When Does A Drive-By Appraisal Make Sense?


Drive-by appraisals are popular with many home buyers or sellers due to their lower cost compared to traditional appraisals. Because they are limited to an external inspection, drive-by appraisals may also be advantageous to property sellers if the interior of the home has issues or is less spacious than property records indicate. As a general rule though, reasons why a drive-by appraisal may occur include:

  • An appraiser may find that it is preferable to perform a drive-by appraisal while a home is in a stage of foreclosure.
  • Noting that a homeowner with a lot of equity built up in their property is a lower risk to lenders, a drive-by appraisal may suffice for those looking to obtain a home equity line of credit (HELOC) or refinance on their mortgage.
  • Due to how COVID-19 has impacted appraisals and closings, a drive-by appraisal may prove a safer option overall.

Pros And Cons Of A Drive-By Appraisal


As stated above, there are both benefits and drawbacks associated with drive-by appraisals. When determining whether to proceed with one, you’ll want to consider the following.

Pro: Drive-By Appraisals Cost Less And Can Be Completed More Quickly

Because appraisers are free to visit your home at their convenience, and because the interior portion of the appraisal is deemed unnecessary, a drive-by appraisal costs less.

Pro: Less Stress On Homeowners

You can’t help but feel anxious when preparing for something like a home appraisal, and you’ll feel twice as anxious if you are in the middle of renovations, or have kids or pets. It can be a home improvement or home cleaning hassle to get everything looking its best for appraisal day. Room half-painted? Toys strewn about the house? A drive-by appraisal will not see those flaws.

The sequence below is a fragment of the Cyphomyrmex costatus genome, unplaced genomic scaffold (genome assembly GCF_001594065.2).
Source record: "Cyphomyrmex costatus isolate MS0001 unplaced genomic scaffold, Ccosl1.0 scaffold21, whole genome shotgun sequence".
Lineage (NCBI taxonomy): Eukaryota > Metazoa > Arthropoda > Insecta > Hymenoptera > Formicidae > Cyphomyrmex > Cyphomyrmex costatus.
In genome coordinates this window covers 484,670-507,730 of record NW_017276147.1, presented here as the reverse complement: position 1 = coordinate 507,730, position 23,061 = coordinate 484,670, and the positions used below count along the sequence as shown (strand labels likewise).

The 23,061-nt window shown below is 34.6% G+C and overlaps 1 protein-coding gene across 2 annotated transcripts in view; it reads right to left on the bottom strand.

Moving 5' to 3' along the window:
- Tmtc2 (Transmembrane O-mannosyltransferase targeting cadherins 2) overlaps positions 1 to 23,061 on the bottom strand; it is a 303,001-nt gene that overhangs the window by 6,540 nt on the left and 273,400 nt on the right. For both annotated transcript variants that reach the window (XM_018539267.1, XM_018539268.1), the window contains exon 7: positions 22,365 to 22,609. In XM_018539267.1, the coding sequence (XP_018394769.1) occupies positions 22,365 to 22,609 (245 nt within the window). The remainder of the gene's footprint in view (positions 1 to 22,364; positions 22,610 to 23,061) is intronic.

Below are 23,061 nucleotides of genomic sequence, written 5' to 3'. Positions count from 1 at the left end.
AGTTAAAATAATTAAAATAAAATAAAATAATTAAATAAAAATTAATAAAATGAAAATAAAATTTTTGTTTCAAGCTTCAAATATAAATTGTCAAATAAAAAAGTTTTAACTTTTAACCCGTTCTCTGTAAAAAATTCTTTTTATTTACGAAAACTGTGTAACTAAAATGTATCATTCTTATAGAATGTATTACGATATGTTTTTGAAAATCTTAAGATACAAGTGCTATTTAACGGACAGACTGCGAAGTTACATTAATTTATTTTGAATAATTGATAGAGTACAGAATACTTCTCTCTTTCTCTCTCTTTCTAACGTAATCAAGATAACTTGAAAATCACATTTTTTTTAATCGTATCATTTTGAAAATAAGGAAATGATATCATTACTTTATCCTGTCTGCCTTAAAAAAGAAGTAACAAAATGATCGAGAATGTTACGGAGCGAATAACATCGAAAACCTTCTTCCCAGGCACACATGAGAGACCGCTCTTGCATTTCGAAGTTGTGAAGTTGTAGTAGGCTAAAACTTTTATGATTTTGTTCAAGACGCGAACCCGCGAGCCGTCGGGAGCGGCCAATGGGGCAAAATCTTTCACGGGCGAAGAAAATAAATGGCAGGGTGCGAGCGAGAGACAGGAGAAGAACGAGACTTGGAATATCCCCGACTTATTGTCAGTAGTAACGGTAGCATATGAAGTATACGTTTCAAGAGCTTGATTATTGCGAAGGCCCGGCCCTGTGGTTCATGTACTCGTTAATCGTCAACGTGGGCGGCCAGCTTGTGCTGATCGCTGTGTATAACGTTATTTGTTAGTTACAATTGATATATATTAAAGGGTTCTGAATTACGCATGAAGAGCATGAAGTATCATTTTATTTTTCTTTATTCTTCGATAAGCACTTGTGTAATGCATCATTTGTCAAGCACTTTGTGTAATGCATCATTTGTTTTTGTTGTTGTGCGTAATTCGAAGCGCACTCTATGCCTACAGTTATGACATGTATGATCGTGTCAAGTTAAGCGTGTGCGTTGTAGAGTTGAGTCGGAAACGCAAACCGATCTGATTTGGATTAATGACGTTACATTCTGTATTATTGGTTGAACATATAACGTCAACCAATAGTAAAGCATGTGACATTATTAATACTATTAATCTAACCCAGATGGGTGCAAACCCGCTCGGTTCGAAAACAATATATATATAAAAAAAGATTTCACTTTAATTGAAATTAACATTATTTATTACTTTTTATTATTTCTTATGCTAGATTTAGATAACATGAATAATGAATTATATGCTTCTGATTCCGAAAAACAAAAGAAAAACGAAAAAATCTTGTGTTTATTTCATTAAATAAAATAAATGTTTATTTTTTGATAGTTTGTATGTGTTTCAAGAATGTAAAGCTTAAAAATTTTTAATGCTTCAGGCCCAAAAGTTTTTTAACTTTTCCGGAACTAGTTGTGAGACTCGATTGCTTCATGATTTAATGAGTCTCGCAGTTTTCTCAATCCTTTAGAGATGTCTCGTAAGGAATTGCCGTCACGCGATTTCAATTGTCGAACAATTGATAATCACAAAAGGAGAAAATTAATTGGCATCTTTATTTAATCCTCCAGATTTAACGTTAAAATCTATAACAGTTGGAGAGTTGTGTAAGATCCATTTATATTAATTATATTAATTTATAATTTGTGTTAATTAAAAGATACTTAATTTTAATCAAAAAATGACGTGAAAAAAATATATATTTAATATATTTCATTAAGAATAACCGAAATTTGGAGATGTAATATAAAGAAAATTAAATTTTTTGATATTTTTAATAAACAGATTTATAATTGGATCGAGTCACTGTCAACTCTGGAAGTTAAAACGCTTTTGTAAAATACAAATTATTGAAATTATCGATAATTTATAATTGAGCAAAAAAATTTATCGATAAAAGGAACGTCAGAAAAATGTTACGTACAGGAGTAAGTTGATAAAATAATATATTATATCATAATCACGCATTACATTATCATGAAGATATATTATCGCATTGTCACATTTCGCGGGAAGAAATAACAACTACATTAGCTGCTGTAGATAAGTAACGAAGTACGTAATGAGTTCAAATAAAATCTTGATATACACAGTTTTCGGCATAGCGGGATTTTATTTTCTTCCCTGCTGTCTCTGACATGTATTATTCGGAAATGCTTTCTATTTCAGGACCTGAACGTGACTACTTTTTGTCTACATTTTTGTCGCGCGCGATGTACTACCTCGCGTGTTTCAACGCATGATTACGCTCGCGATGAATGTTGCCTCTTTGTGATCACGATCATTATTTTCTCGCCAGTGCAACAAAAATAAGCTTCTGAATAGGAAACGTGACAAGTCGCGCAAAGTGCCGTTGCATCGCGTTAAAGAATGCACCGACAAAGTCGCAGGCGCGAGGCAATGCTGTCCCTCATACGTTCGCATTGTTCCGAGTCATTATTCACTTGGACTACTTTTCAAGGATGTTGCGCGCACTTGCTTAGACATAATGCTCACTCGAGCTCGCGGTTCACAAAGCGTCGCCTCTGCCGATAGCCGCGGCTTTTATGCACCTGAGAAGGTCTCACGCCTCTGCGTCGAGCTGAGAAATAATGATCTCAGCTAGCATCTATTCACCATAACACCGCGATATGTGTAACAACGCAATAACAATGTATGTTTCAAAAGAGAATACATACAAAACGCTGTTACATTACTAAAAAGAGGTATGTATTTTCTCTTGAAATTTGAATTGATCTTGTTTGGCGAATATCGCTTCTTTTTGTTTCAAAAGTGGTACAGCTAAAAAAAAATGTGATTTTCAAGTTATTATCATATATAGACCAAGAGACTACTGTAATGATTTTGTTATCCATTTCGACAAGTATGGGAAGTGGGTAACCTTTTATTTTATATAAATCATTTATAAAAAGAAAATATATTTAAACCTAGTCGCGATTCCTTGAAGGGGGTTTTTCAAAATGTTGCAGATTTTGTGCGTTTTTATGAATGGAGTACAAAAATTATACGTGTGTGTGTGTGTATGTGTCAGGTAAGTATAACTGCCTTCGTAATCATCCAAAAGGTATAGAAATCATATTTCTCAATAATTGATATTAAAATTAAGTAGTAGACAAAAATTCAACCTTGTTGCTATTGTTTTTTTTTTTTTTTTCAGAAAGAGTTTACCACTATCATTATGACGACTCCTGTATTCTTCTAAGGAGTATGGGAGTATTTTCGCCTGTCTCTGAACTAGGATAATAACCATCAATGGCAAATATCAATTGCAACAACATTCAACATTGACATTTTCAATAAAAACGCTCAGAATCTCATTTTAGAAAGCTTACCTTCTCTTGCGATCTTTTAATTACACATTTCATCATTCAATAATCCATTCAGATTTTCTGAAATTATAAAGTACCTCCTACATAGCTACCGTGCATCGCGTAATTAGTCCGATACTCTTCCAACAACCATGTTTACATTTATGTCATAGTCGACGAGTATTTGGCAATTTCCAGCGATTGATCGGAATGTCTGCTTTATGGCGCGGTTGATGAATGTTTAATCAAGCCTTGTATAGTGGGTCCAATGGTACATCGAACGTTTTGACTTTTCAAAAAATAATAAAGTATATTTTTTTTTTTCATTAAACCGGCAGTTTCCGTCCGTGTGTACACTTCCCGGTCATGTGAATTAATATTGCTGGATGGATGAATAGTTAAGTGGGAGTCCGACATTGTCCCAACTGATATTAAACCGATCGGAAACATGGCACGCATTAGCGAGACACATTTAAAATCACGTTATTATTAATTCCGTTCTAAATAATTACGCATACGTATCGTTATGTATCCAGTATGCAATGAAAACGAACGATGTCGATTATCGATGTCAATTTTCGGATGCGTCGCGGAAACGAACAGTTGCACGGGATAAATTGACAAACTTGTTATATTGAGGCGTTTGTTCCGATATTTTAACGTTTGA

Con: Appraised Values May Be Less Accurate

If you’re refinancing and worried about a low appraisal, a drive-by appraisal might not work in your favor, as it may fail to take into account any interior renovations that could raise the value of your home. From a lender’s perspective, an appraiser may miss structural damages or other flaws that are only visible from inside the house, rendering the valuation inaccurate.

Con: Online Resources May Be Inaccurate

Speaking of inaccuracies, there is always the risk that the online research your appraiser accesses is simply wrong. For example, multiple listing services (MLS) property data from previous sales of the home and the tax data that appraisers have to draw upon may be outdated.

Con: Appraisers Can’t Measure Interior Living Areas

It can be very difficult to know how big a home is on the inside just by looking at the outside. If your home was designed to look modest, but is quite spacious, and you’re worried about a low appraisal, you may want to consider asking for a full appraisal.

FAQs About Drive-By Appraisals


Those considering a drive-by appraisal may have a number of frequently asked questions (FAQs) that spring to mind. Here are the answers to some of the more common ones.

Are drive-by house appraisals FHA-approved?

The Federal Housing Administration (FHA) is currently accepting drive-by appraisals for FHA loans due to COVID-19 regulations.

Can a drive-by appraisal be used to refinance?

Drive-by appraisals are now a common practice when refinancing a mortgage, as a home with a lot of equity built up poses a lower risk to lenders.

How do the costs of a drive-by appraisal compare?

A full appraisal can commonly cost $300 – $500, though they could be more than $600 or even up to $2,000 depending on the area you live in, the size of your home, etc. According to Home Advisor, drive-by appraisals cost between $100 and $150.

The Bottom Line: Drive-By Appraisals Are Convenient But There Can Be Downsides For Homeowners

The core benefit of a drive-by appraisal is that an appraiser doesn’t need to come inside your home to conduct one. It’s cheaper and less stressful for homeowners, but it also omits valuation of some amenities and interior features that could possibly increase the home’s value.

If you’re ready to buy a home or considering refinancing your mortgage, you can today.